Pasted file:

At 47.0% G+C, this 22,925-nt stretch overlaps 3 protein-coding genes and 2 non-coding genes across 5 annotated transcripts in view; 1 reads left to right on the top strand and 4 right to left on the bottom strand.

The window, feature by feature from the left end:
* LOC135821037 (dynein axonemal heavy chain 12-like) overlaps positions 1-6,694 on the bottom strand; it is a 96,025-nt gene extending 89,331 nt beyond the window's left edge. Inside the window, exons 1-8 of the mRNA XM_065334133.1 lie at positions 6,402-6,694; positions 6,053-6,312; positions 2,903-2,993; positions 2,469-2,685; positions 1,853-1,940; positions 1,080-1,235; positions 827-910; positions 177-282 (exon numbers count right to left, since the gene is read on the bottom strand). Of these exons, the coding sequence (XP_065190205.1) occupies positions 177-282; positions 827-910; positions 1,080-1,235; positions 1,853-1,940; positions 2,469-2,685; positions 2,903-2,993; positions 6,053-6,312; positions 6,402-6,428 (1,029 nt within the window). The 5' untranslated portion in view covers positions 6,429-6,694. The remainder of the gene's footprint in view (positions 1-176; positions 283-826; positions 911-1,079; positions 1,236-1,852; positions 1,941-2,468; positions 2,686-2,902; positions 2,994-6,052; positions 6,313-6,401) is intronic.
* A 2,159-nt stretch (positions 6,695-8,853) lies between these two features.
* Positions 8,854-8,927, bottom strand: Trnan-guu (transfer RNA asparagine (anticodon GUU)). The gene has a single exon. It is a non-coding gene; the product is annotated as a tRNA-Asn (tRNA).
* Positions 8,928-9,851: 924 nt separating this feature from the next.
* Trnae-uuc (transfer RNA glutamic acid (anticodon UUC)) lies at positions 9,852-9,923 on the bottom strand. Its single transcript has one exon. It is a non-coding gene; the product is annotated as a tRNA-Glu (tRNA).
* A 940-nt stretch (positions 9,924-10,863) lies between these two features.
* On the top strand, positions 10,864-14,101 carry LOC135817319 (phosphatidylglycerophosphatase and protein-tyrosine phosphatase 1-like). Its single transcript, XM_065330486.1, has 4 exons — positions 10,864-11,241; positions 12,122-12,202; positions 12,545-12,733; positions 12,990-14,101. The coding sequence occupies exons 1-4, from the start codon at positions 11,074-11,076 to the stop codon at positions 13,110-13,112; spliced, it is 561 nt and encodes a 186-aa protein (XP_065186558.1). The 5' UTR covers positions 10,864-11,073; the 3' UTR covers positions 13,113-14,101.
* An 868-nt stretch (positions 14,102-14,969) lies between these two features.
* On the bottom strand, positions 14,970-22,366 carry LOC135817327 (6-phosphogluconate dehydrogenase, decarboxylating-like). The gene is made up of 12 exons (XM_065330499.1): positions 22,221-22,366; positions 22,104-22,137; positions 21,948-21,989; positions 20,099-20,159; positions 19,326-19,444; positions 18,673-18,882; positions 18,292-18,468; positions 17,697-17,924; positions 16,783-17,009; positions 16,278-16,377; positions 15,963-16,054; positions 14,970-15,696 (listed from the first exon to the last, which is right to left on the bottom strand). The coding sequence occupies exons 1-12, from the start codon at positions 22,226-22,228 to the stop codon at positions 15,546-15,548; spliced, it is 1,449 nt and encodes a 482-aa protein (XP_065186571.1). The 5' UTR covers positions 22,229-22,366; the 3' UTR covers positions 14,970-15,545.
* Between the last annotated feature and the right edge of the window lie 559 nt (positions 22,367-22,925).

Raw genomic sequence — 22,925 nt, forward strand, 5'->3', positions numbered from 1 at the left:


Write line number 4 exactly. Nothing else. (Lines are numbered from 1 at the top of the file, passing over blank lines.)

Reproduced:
* A 2,159-nt stretch (positions 6,695-8,853) lies between these two features.